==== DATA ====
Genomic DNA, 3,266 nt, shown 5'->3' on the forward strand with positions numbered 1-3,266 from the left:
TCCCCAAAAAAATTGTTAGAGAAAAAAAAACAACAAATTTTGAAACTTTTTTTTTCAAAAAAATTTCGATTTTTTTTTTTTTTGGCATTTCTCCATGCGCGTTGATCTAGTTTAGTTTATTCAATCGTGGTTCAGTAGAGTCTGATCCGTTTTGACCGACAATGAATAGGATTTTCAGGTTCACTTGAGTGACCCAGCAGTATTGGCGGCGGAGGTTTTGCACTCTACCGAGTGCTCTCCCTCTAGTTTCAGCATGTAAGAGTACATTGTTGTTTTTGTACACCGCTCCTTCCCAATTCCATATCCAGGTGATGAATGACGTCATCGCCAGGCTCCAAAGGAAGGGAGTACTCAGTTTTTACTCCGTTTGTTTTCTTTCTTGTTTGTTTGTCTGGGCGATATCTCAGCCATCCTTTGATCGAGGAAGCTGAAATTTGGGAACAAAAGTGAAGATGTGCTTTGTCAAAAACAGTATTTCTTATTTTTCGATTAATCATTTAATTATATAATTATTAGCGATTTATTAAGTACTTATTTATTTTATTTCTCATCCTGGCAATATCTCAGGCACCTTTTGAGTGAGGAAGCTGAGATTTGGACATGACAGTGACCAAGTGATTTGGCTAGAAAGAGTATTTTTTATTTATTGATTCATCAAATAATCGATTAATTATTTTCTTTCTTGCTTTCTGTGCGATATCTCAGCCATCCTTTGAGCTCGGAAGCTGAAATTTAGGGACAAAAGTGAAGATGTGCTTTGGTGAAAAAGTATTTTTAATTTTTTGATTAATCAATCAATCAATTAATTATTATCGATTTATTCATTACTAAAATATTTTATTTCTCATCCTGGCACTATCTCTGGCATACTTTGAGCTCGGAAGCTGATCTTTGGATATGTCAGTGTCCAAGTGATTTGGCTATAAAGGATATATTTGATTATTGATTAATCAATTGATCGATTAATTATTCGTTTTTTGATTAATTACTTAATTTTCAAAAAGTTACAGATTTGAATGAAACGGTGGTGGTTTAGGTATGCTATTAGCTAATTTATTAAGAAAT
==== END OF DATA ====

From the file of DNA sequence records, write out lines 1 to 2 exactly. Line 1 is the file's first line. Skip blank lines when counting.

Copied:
Genomic DNA, 3,266 nt, shown 5'->3' on the forward strand with positions numbered 1-3,266 from the left:
TCCCCAAAAAAATTGTTAGAGAAAAAAAAACAACAAATTTTGAAACTTTTTTTTTCAAAAAAATTTCGATTTTTTTTTTTTTTGGCATTTCTCCATGCGCGTTGATCTAGTTTAGTTTATTCAATCGTGGTTCAGTAGAGTCTGATCCGTTTTGACCGACAATGAATAGGATTTTCAGGTTCACTTGAGTGACCCAGCAGTATTGGCGGCGGAGGTTTTGCACTCTACCGAGTGCTCTCCCTCTAGTTTCAGCATGTAAGAGTACATTGTTGTTTTTGTACACCGCTCCTTCCCAATTCCATATCCAGGTGATGAATGACGTCATCGCCAGGCTCCAAAGGAAGGGAGTACTCAGTTTTTACTCCGTTTGTTTTCTTTCTTGTTTGTTTGTCTGGGCGATATCTCAGCCATCCTTTGATCGAGGAAGCTGAAATTTGGGAACAAAAGTGAAGATGTGCTTTGTCAAAAACAGTATTTCTTATTTTTCGATTAATCATTTAATTATATAATTATTAGCGATTTATTAAGTACTTATTTATTTTATTTCTCATCCTGGCAATATCTCAGGCACCTTTTGAGTGAGGAAGCTGAGATTTGGACATGACAGTGACCAAGTGATTTGGCTAGAAAGAGTATTTTTTATTTATTGATTCATCAAATAATCGATTAATTATTTTCTTTCTTGCTTTCTGTGCGATATCTCAGCCATCCTTTGAGCTCGGAAGCTGAAATTTAGGGACAAAAGTGAAGATGTGCTTTGGTGAAAAAGTATTTTTAATTTTTTGATTAATCAATCAATCAATTAATTATTATCGATTTATTCATTACTAAAATATTTTATTTCTCATCCTGGCACTATCTCTGGCATACTTTGAGCTCGGAAGCTGATCTTTGGATATGTCAGTGTCCAAGTGATTTGGCTATAAAGGATATATTTGATTATTGATTAATCAATTGATCGATTAATTATTCGTTTTTTGATTAATTACTTAATTTTCAAAAAGTTACAGATTTGAATGAAACGGTGGTGGTTTAGGTATGCTATTAGCTAATTTATTAAGAAAT